Faculty Research Fellows
Lavin Center Affiliated Faculty
Dr. Martina Musteen
Lavin Center Research Fellow
Martina Musteen received her Ph.D. from the University of Kansas (KU) and her masters from CIMBA, Italy. She completed her undergraduate work at the European Division of the University of Maryland in Heidelberg, Germany, where she graduated summa cum laude.
Martina has won multiple awards for her teaching performance at KU and presented her research at numerous academic conferences. She is a member of the Academy of Management, Academy of International Business and Strategic Management Society.
Her research interests include international entrepreneurship, knowledge transfer, social network theory, managerial cognition, and corporate reputation.
Martina is currently involved in several research projects designed to examine factors influencing the internationalization of entrepreneurial ventures and the role of networks in firms learning about foreign markets.
The objective of my research is to identify factors that influence the capacity of young international ventures to learn in foreign markets and examine the implications of such learning from the viewpoint of subsequent performance. As Zahra (2005) and others (e.g., Liesch & Knight, 1999) point out, the process of gathering, interpreting and disseminating intelligence pertaining to foreign markets is an important dimension of international entrepreneurship.
For small, resource-constrained firms, the ability to learn quickly in foreign markets can be a particularly important source of competitive advantage (Autio, Sapienza, & Almeida, 2000). However, studies on ventures ability to learn in international markets and the implications of such learning for future performance are lacking. My research project is designed to fill this important gap in international entrepreneurship and knowledge transfer literature.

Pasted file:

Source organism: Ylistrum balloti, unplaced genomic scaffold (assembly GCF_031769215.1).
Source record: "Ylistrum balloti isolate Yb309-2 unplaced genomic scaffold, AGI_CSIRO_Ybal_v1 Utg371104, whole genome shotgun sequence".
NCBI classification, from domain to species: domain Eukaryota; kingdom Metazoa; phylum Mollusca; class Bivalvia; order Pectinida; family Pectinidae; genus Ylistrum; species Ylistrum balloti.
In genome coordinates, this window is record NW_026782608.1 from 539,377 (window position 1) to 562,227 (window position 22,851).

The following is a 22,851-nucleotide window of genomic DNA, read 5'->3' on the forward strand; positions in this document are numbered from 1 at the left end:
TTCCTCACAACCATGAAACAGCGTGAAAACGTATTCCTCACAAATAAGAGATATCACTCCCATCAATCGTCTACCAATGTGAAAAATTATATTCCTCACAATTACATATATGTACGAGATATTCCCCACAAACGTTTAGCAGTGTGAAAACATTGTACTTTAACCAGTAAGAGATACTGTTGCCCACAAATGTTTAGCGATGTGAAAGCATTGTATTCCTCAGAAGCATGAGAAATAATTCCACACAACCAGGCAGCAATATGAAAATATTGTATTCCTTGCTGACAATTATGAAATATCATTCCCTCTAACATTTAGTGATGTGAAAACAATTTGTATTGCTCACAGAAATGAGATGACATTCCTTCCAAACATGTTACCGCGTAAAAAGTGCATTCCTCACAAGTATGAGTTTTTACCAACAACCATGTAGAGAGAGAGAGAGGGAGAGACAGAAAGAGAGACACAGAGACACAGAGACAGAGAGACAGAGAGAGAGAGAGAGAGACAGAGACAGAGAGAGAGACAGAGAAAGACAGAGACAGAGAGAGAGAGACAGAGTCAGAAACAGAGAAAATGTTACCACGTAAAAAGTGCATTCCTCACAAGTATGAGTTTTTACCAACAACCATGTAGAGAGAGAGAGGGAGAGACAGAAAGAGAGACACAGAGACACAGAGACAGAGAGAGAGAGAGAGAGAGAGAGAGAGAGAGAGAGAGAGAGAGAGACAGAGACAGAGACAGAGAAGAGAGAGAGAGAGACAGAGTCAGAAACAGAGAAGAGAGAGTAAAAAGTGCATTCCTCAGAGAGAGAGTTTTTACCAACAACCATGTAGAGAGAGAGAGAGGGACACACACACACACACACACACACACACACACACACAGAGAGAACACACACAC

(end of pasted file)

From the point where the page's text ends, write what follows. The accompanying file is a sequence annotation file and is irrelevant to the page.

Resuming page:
The project is based on a sample of approximately 200 entrepreneurial ventures in the Czech Republic drawn from a proprietary database of Czech firms. The empirical study involves a direct measurement of foreign market knowledge gains in these ventures after their entry into foreign markets. I study such knowledge gains in the context of the strategic orientation of these firms and their initial stock of foreign market knowledge prior to internationalization. Given the dearth of research on firm learning in international contexts, I believe that the study findings will help advance our understanding of the importance of learning in the internationalization of entrepreneurial ventures and the performance outcomes associated with such internationalization.
On becoming interested in this particular topic:
I believe that understanding factors that lead young firms to learn (and thus become more effective) in international markets is interesting not only from a theoretical viewpoint but also on a practical level. In my conversations with entrepreneurs I have found that learning about foreign markets and the opportunities therein can affect the ability of their firms to compete and, especially in the context of a transition economy such as the Czech Republic, it can have an important influence on whether their firms survive and flourish in the long term. Thus, I believe there is a great value in gaining more insight into how young firms learn and what enables such learning.